I have been forced to use PALS and the AFA together. I can only say that rapid progress was the result. The hospital really wants to help but don't always realise that they have a problem. Communication systems between primary, secondary and hospital departmental care are not always what they should be so you have to help the system along.

    Check out the "WHICH" for November 2015, page 20 and you will see what I mean. Worth a read for all is that.

    If you are involved with several Departments then when dropping a note to one you send a copy to the others involved. It's not difficult and "they" are not Gods. They are human like thee and me. Go for Gold!

    Cheers, Dave.

  • Not sure how this works in UK, but my first cardiologist was well-meaning but using old guidelines. He, too, had the idea that I had not had enough documented episodes and could just take aspirin. The 2nd cardiologist had a completely different approach using 2014 international guidelines.

  • If it were me, if the flec works I would be inclined to stick with that for now. At some point in the future it might stop working, then consider whether it's worth having an ablation. Ablation techniques are improving all the time, so there is an advantage in deferring.

    Your EP sounds a bit gung-ho. Has he done a lot of ablations (i.e. several hundred)? If not maybe let him practice on someone else.

    Can you work out your own CHADS2VASC score? (you can google it). One or more then anti-coags are advisable.

  • If you are having prolonged episodes of AF then I would have thought anticoags would be a good insurance against stroke risk- regardless of whether or not you consider an ablation.

  • This is very strange! How did your GP not know about your AF and your progress towards an ablation? Did you consult someone privately without any discussion with her, and did your EP not send her copies of his letters to you? Having said that, I have not had a letter from my EP, only a phone conversation so I suspect some are a bit maverick - I had no proof I was on the list for ablation and now I've had to change EPs I'm interested to see if I get a letter from the next one!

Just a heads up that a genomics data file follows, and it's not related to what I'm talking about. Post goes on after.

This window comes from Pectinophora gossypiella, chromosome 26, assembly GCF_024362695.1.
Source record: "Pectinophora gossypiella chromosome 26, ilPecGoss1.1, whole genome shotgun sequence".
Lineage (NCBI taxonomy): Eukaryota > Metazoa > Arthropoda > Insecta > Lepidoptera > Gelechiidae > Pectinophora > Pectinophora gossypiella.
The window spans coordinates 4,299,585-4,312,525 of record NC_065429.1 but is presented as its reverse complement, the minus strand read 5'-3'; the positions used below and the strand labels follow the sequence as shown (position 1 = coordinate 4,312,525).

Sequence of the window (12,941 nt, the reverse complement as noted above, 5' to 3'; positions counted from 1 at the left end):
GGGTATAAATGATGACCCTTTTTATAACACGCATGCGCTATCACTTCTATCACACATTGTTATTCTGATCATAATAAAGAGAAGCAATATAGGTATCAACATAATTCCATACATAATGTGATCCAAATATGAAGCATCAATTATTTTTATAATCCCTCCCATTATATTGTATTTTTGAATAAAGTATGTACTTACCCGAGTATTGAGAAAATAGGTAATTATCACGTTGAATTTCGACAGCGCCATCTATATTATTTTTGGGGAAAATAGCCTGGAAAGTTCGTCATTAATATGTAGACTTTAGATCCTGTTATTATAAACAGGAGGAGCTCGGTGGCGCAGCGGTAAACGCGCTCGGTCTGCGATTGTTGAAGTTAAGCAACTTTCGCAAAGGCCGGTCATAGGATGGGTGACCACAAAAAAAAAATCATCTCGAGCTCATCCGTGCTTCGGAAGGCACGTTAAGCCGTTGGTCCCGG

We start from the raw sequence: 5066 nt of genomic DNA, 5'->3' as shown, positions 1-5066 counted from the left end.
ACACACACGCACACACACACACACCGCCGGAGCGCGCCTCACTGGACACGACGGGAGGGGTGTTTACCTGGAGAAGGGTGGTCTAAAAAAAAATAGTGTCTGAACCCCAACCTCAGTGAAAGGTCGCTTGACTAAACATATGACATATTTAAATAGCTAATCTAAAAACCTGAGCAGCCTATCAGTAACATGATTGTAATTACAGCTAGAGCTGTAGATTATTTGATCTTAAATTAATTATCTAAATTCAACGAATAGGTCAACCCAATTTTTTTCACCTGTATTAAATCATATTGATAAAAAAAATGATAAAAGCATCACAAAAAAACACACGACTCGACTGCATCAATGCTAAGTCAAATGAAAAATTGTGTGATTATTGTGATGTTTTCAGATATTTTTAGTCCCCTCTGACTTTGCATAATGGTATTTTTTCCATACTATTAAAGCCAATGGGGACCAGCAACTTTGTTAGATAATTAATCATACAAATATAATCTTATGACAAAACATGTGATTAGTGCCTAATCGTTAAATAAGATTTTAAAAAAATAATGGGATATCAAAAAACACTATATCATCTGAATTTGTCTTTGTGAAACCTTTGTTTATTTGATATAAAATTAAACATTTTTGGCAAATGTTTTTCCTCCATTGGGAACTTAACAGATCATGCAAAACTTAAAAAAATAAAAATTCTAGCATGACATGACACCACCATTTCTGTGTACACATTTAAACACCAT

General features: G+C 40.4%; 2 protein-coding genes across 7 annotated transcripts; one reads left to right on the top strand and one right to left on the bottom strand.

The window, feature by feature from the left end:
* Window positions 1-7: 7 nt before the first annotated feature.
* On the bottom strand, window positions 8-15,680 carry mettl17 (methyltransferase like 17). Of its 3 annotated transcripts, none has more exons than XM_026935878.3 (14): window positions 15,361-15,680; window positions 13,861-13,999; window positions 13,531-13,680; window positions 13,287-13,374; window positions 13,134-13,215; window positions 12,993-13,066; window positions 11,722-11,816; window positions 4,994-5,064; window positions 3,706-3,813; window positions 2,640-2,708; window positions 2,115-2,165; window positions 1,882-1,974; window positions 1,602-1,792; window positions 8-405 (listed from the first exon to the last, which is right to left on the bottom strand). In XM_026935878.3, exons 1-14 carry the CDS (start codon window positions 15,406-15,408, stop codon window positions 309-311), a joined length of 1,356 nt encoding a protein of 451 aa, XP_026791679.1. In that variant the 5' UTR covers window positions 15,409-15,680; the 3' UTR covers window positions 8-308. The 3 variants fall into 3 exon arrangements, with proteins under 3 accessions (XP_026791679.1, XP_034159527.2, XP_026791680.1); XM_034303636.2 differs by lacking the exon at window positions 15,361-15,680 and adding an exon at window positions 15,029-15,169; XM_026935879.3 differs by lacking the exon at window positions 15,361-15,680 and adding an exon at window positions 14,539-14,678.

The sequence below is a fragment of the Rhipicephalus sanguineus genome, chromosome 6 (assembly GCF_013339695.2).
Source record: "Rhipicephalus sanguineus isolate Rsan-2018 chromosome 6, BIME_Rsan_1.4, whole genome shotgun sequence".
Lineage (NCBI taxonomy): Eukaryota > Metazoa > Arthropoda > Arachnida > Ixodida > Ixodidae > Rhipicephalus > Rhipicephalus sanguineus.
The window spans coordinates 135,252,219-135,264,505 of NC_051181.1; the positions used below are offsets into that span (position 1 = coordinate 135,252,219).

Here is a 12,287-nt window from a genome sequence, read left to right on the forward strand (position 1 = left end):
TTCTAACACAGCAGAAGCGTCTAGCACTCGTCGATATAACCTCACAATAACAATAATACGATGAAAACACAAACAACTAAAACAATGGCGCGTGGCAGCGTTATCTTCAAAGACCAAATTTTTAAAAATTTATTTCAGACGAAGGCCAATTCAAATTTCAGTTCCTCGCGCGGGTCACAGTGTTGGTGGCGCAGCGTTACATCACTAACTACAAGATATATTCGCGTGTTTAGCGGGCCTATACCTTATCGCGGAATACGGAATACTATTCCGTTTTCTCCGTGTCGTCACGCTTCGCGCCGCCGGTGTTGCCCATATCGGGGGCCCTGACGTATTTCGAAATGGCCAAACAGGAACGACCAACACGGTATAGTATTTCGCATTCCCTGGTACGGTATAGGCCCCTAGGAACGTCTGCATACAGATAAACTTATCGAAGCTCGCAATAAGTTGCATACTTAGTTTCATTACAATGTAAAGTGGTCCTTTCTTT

• The other gp referred me who has now retired. Im seeing the ep on the 17th I just want him to show me the evidence of the af and to hear him say this is good enough. I can accept the diagnosis as been living with it for a year. I must say though im starting to shy away from an ablation because the flec isworking for me. She really convinced me agaisnt It

  • My husband has a saying which I usually think of in relation to buying a dress, 'If in doubt, don't.' But in this case you are faced with two very opposite views, so you need to be convinced by your EP and if you are I should ask him to convince your GP because some cooperation will be needed!

    Good luck, interested to hear what the outcome is.

  • I am 61 and in persistent AF and have no medical training.

    At the beginning of my formal AF journey over a year ago (and I was very much lacking in knowledge at that point) my GP said that an option of an ablation that removes the necessity of taking drugs long term was a serious one to look at but that anticoagulation might be desirable long term but not guaranteed.

    Flecainide is working for you now now but is it just masking for the long term. As has been stated many times AF begets AF. In addition the statistics show that the success rate if in paroxsymal AF are much higher than if in persistent AF. First time it is double, though the gap narrows significantly after multiple ablations.

    There may be maverick EPs out there but equally not. If you are on NHS, which is what you imply, then EP has no benefit from being maverick and putting people through an ablation unnecessarily because there are plenty of people out here for an ablation - hence why waiting lists are so long!!!!! Also you can bet your life that his hospital has not given him a free hand spending!!!

    As to GP how much knowledge and experience does she really have? Her persona and background may be very conservative indeed. She may or may not be opposed to any interventions unless critical. If she qualified a few years back then AF ablations may not have even figured in her training - the first one was only in late 90s. Even now I understand that on some medical courses the training is minimal.

    GPs are by their title general practitioners and it is impossible for them to be experts in all the given areas and specialities in medicine as it stands today. Many GPs may develop special interests in one or two areas but even then they cannot know as much as an EP who is working with arithmyia son a full time basis!!!!